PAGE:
However, when a mass shooting occurs, the argument for why I need such things always comes to the forefront. The discussion usually starts with “Why do people NEED 30 round magazines, and assault rifles!?” The answer is simple. Because I can. In America, we never base what we can all own based on need. Do we need Ferraris that can do 180 MPH? Do we need loud car stereos? Do we need violent video games? Of course not. But our rights are granted to us, not earned based on need.
Many people do things that annoy the hell out of me – protesting at Planned Parenthood – for example. And, while I do not agree with them (nor do they NEED to do it) I respect they are exercising a given right. And leave it at that.
My right to own an AR-15 and 30 round magazines should not be dictated by the fact that everyone else is being responsible. The .000001% of our society that are sick and deranged should not set policy for the 300+ million guns in private ownership.
So what’s the answer? A mature, intelligent perspective is needed. Just because some people don’t see a need, does not mean we should lose a specific right to own something. That is a slippery slope.
- Ditch the Red Herrings
I recently traveled to California for Thanksgiving and wanted to bring my new competition target rifle, an M1A. There is a nice range in Southern California and I thought it would be fun to have a guys’ day at the range. Maybe even a new holiday tradition.
But I found out that my rifle held 2 illegal elements, and I could not take it. The flash suppressor and magazine were both illegal in California. Seriously! A flash suppressor? For those that do not know what that is, it’s the little cage-like device on the end of the barrel that minimizes the flame from the burning gun powder. And somehow this was illegal?
Flash suppressors can look intimidating. Countless companies make aftermarket suppressors that can break down doors, and are designed to just look crazy tacticool. And that is why they are illegal – the look “assaultish.” There is absolutely zero way that that law is resulting in making people safer. Except politicians in election years that want to look busy.
Magazine counts are also a failed law. Limiting he number of bullets in a magazine is akin to limiting the number of gallons in a car fuel tank to stave off DUI accidents. “Well, if the driver had to stop to get gas more often, maybe he could have been stopped.” Shooters in these situations tend to train, and tend to have adrenaline speeding up their actions. It takes no time at all to swap out a 10 round magazine (legal in CA). Again, failed, “feel-good” legislation that has no basis in actually helping save lives.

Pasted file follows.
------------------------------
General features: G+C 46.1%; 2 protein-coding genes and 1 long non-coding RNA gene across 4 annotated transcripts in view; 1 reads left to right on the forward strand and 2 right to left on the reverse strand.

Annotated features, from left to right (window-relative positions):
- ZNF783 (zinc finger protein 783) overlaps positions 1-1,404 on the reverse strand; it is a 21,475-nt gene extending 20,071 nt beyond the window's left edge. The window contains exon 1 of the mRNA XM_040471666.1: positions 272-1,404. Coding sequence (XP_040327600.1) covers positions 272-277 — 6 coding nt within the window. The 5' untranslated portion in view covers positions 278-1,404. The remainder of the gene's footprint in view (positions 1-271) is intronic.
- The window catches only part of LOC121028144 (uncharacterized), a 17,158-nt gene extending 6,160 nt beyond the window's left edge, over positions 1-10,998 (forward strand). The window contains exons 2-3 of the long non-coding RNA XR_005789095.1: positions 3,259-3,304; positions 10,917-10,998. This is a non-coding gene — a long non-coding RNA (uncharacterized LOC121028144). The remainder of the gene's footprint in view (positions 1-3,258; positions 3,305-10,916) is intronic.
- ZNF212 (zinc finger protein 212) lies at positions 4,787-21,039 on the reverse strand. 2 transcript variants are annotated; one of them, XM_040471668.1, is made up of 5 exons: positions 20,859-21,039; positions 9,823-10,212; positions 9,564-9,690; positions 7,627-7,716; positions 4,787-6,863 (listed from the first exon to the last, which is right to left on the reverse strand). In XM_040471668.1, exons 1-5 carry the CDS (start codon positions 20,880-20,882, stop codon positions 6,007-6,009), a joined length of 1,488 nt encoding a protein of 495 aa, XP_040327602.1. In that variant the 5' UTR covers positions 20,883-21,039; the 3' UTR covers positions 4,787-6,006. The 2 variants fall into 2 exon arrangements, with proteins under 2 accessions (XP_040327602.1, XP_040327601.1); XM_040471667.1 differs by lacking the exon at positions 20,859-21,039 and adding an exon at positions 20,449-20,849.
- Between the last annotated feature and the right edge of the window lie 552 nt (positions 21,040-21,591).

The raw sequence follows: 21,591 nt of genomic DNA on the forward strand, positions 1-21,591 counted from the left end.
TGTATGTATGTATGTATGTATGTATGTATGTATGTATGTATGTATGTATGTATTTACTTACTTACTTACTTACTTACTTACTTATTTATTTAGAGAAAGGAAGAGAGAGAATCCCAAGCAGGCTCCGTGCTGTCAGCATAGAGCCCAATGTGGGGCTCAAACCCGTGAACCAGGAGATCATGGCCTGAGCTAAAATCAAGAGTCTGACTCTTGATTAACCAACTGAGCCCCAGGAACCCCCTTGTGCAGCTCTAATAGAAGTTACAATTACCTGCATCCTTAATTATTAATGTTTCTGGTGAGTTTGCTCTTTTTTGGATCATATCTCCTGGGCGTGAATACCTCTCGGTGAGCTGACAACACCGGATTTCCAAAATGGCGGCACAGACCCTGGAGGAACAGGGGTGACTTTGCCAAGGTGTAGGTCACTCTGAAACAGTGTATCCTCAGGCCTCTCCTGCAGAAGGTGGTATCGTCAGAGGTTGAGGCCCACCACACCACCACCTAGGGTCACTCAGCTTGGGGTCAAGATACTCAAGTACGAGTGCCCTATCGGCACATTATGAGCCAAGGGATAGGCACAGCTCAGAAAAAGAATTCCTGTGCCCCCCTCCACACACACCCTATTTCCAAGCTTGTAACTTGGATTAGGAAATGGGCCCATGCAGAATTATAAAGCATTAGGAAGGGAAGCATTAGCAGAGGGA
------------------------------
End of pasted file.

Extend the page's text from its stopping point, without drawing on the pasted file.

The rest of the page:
So what’s the answer? Well we know what the answer is – focusing on foundational policy and not on gun components. Pistol grips, mag counts, and flash hiders are baseless and politically driven. Most legal gun owners would appreciate a discussion on those foundational laws – expanding background checks, shoring up straw-man purchases (where someone buys a gun for someone that does not qualify on their own), and getting all states to participate in the NICS (National Instant Criminal background check System). Did you know 13 states do not share criminal information in NICS? They are performed at the state level. It is a huge loophole that needs to be fixed now.
- Understand our society is just a violent society.
I know this is not a popular position. But it needs to be said. In a country of over 300 million people, we have had a handful of mass shootings on the scale of Newtown, Columbine, and San Bernardino. While they are all tragedies, and a perfect society would not have blight like these, they are almost statistically insignificant (of course the media would disagree and claim it is a pattern). No matter how many laws are passed, backgrounds checked, gun free zone signs put up, we need to know that a small portion of our society just wants to do us harm. And there may be nothing we can do about it.
As far back as you look into human history, we are just violent. Raping, pillaging, and marauding. Conquering entire cultures. From those early days, we have actually made immense progress into being a productive society that plays well with others. But other parts of the current World would love to trade a national tragedy where 14 people are killed for their multi-decade civil wars, claiming millions of lives.